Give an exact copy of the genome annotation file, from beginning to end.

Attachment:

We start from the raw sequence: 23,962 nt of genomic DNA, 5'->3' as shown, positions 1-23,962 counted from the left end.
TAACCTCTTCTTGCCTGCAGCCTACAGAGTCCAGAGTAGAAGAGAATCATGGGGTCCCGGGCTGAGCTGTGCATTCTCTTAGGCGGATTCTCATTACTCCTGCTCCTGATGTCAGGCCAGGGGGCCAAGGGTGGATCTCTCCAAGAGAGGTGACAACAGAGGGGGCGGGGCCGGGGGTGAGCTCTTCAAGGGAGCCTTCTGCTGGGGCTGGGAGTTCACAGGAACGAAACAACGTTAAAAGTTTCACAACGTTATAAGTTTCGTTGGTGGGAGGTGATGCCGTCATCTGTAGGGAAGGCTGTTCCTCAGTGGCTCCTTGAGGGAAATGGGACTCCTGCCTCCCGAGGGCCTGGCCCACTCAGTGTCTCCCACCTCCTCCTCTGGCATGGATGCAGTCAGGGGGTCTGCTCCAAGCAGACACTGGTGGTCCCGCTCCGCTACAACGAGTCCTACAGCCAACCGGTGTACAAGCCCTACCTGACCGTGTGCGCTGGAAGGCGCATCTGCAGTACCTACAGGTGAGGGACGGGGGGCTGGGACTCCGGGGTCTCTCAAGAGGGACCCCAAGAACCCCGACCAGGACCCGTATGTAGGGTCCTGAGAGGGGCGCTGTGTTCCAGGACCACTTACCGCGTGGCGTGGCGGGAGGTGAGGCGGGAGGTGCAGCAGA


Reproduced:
We start from the raw sequence: 23,962 nt of genomic DNA, 5'->3' as shown, positions 1-23,962 counted from the left end.
TAACCTCTTCTTGCCTGCAGCCTACAGAGTCCAGAGTAGAAGAGAATCATGGGGTCCCGGGCTGAGCTGTGCATTCTCTTAGGCGGATTCTCATTACTCCTGCTCCTGATGTCAGGCCAGGGGGCCAAGGGTGGATCTCTCCAAGAGAGGTGACAACAGAGGGGGCGGGGCCGGGGGTGAGCTCTTCAAGGGAGCCTTCTGCTGGGGCTGGGAGTTCACAGGAACGAAACAACGTTAAAAGTTTCACAACGTTATAAGTTTCGTTGGTGGGAGGTGATGCCGTCATCTGTAGGGAAGGCTGTTCCTCAGTGGCTCCTTGAGGGAAATGGGACTCCTGCCTCCCGAGGGCCTGGCCCACTCAGTGTCTCCCACCTCCTCCTCTGGCATGGATGCAGTCAGGGGGTCTGCTCCAAGCAGACACTGGTGGTCCCGCTCCGCTACAACGAGTCCTACAGCCAACCGGTGTACAAGCCCTACCTGACCGTGTGCGCTGGAAGGCGCATCTGCAGTACCTACAGGTGAGGGACGGGGGGCTGGGACTCCGGGGTCTCTCAAGAGGGACCCCAAGAACCCCGACCAGGACCCGTATGTAGGGTCCTGAGAGGGGCGCTGTGTTCCAGGACCACTTACCGCGTGGCGTGGCGGGAGGTGAGGCGGGAGGTGCAGCAGA